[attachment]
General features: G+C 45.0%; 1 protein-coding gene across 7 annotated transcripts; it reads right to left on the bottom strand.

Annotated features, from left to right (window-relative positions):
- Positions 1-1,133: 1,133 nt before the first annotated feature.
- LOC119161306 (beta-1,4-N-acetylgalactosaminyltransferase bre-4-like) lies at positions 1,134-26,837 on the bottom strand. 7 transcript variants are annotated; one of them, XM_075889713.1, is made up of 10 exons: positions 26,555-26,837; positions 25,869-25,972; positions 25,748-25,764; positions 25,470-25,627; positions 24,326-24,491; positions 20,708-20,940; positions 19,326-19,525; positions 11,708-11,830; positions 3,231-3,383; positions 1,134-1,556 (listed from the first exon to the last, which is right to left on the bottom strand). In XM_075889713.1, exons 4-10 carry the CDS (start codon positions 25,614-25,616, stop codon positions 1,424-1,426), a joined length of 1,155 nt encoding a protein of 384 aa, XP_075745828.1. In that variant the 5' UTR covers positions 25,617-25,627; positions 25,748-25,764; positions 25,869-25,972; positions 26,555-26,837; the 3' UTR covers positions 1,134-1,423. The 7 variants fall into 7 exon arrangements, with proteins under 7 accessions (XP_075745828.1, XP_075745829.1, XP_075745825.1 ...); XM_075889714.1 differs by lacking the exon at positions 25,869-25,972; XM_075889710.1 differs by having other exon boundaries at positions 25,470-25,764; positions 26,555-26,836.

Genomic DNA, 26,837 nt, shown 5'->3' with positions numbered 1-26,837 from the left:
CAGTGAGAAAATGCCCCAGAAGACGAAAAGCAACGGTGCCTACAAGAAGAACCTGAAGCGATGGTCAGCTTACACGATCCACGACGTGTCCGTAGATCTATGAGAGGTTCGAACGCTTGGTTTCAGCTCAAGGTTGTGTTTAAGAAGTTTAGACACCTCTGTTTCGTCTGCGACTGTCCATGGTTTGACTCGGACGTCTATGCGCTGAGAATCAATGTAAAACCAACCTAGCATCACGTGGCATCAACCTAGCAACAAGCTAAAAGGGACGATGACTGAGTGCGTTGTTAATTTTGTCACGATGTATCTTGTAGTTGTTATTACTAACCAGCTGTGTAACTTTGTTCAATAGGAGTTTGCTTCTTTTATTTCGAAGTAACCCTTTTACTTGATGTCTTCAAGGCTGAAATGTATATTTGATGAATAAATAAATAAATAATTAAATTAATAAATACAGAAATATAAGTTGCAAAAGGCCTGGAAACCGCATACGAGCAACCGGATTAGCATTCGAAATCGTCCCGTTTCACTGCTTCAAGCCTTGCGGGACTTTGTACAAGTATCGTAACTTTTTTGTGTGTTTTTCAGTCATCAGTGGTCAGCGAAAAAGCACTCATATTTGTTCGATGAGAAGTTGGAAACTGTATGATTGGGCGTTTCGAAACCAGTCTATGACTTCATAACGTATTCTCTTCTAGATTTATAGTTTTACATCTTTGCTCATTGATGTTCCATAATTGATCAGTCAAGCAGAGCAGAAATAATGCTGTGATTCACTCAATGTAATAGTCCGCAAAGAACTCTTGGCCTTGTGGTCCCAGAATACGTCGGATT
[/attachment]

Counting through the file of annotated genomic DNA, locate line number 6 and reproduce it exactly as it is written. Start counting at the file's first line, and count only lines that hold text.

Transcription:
CAGTGAGAAAATGCCCCAGAAGACGAAAAGCAACGGTGCCTACAAGAAGAACCTGAAGCGATGGTCAGCTTACACGATCCACGACGTGTCCGTAGATCTATGAGAGGTTCGAACGCTTGGTTTCAGCTCAAGGTTGTGTTTAAGAAGTTTAGACACCTCTGTTTCGTCTGCGACTGTCCATGGTTTGACTCGGACGTCTATGCGCTGAGAATCAATGTAAAACCAACCTAGCATCACGTGGCATCAACCTAGCAACAAGCTAAAAGGGACGATGACTGAGTGCGTTGTTAATTTTGTCACGATGTATCTTGTAGTTGTTATTACTAACCAGCTGTGTAACTTTGTTCAATAGGAGTTTGCTTCTTTTATTTCGAAGTAACCCTTTTACTTGATGTCTTCAAGGCTGAAATGTATATTTGATGAATAAATAAATAAATAATTAAATTAATAAATACAGAAATATAAGTTGCAAAAGGCCTGGAAACCGCATACGAGCAACCGGATTAGCATTCGAAATCGTCCCGTTTCACTGCTTCAAGCCTTGCGGGACTTTGTACAAGTATCGTAACTTTTTTGTGTGTTTTTCAGTCATCAGTGGTCAGCGAAAAAGCACTCATATTTGTTCGATGAGAAGTTGGAAACTGTATGATTGGGCGTTTCGAAACCAGTCTATGACTTCATAACGTATTCTCTTCTAGATTTATAGTTTTACATCTTTGCTCATTGATGTTCCATAATTGATCAGTCAAGCAGAGCAGAAATAATGCTGTGATTCACTCAATGTAATAGTCCGCAAAGAACTCTTGGCCTTGTGGTCCCAGAATACGTCGGATT